A security clearance reform hearing scheduled for Capitol Hill today plans to draw attention to two topics – the need for reciprocity and the potential costs of transitioning Department of Defense background investigations away from the National Background Investigations Bureau (NBIB).
In prepared remarks A.R. “Trey” Hodgkins, Senior Vice President of the IT Alliance for the Public Sector, urges the adoption of “The Four Ones”:
- One application
- One investigation
- One adjudication
- One clearance
Hodgkins highlights this common pain point in industry – the requirement to submit multiple applications, submit to multiple investigations, and the ongoing need to renew security clearances. If the plan sounds familiar – it should. It was first introduced in 2004 as a part of the government’s efforts to address slow security clearance processing times and redundant processes (which probably also sounds familiar).
“Sometimes I feel like I’m trying to collect them all,” said Beth McGrath, managing director, federal strategy and operations at Deloitte Consulting LLP, referring to the various badges contractors have to maintain if they do work in more than one agency or office. McGrath made the remarks when the issue of reciprocity came up at the recent Intelligence and National Security Alliance Summit.
The 2004 Intelligence Reform and Terrorist Prevention Act was supposed to eliminate this redundancy, requiring security clearance reciprocity and creating standards for timeliness in security clearance background investigations. That hasn’t happened, and a successful security clearance determination in one agency often does not immediately transfer to access within another government agency. This extends to adjudications, where suitability standards differ, meaning you may successfully obtain a security clearance within one agency, only to be denied by another.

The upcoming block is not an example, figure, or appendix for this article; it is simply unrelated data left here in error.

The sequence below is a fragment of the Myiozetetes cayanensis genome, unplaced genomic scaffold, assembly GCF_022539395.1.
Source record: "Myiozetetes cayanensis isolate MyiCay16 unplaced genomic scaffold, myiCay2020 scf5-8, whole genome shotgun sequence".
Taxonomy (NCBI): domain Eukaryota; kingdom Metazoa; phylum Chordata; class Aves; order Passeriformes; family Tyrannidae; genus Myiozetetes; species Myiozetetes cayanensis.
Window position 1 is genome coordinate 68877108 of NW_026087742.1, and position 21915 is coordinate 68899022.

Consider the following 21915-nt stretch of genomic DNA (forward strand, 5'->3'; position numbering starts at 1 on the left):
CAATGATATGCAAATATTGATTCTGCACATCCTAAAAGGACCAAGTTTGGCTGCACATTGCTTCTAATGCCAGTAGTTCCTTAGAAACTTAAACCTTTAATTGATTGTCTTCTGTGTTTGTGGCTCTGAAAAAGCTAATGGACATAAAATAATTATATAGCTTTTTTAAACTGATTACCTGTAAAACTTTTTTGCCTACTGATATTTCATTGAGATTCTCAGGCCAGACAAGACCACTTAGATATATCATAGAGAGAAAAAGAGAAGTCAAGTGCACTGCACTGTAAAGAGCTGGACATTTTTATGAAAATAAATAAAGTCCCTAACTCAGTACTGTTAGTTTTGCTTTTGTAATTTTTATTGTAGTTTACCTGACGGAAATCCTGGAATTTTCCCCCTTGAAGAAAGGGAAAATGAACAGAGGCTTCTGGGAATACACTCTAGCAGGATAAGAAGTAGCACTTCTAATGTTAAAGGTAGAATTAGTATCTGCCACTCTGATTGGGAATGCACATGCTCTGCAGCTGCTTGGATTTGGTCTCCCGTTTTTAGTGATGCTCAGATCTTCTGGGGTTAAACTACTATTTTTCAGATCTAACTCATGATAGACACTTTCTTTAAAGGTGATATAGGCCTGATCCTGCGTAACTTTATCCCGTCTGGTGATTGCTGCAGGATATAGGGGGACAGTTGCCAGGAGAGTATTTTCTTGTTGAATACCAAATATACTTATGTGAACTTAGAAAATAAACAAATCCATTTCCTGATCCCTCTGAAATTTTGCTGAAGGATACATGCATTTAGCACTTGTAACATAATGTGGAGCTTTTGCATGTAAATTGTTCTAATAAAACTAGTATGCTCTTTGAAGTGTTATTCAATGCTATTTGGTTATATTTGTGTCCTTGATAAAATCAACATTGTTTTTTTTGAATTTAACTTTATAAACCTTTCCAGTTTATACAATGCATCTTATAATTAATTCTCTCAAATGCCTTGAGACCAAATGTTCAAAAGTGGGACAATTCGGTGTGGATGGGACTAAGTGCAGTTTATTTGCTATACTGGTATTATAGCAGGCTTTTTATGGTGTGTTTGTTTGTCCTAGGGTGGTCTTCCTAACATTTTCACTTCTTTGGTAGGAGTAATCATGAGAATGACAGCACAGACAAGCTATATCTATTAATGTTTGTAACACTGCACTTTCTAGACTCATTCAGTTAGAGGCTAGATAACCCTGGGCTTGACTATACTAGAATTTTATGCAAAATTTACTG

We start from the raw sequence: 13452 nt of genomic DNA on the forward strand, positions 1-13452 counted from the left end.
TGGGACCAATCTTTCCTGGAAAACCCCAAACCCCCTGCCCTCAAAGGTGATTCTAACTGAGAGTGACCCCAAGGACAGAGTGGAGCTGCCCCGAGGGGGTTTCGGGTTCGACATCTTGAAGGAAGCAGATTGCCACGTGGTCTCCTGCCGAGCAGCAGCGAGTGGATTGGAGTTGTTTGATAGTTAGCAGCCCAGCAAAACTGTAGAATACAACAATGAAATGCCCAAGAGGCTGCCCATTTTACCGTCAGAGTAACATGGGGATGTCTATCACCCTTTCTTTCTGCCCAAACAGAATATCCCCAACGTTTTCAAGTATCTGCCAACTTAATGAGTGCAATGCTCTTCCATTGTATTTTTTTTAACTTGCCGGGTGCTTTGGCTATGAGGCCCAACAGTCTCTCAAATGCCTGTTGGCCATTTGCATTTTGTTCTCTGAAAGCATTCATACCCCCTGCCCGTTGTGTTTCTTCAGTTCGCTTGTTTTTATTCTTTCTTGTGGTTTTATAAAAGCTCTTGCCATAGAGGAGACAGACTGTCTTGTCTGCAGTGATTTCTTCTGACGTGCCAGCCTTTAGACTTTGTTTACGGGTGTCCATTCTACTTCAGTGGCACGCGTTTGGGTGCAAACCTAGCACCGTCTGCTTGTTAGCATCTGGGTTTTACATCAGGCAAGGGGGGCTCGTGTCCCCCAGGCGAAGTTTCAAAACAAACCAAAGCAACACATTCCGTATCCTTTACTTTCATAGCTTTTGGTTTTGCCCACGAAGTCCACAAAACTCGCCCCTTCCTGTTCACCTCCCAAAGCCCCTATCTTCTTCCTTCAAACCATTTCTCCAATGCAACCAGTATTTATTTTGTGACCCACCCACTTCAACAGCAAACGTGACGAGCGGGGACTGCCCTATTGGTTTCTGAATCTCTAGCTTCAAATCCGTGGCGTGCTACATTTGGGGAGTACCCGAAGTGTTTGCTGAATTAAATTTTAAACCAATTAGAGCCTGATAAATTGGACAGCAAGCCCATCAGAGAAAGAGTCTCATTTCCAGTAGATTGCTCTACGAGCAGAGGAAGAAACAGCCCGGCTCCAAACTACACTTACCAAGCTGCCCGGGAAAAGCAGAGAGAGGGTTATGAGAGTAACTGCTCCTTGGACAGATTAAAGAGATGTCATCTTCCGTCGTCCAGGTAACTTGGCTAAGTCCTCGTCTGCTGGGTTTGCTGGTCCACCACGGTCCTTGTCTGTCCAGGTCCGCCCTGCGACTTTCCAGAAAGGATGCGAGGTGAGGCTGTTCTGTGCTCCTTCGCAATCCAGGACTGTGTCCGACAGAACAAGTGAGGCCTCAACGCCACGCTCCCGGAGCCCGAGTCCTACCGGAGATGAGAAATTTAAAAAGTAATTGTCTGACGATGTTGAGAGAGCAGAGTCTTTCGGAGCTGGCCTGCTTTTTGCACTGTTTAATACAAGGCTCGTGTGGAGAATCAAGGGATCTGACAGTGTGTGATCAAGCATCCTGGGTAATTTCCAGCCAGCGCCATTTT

“As one contract with an agency or department concludes, the need to move personnel to other contracts exists industry-wide,” writes Hodgkins. “There is no salient argument for different adjudication standards across various government agencies and departments. The condition, however, is not limited to just the private sector. Federated U.S. government entities, such as DOJ and DHS, with multiple component agencies frequently do not acknowledge clearances issued within the same department. The concept of “one adjudication” builds upon the uniformity and standardization discussed above and leads directly into the following advantage – one clearance.”
The topic of suitability is one that often creates questions for applicants. Suitability determinations are not the same across government agencies, and that means the adjudicative standards on things from drug use to criminal conduct may be different. In some instances, that’s due to a differing level of security or sensitivity, but in others, it’s simply a matter of agency preference. Hodgkins acknowledges adjudication is low on the list of issues with the security clearance process – but still one that should be address if the government looks to implement a ‘One Clearance’ standard.
One Clearance, Two Agencies
The Senate Oversight and Government Reform Committee will no doubt be asking questions about the National Defense Authorization Act’s proposal to shift DoD clearances in house, and all but shuttering the work of the NBIB, who conducts 95 percent of all background investigations, the vast majority of which are for the DoD.
Hodgkins makes it clear that his ‘One Clearance’ vision extends to one agency managing the security clearance process – as troubled as that process is right now. He makes good use of history to explain how today’s backlog is nothing new – the backlog numbers were almost as high when DoD was running its own investigations 20 years ago.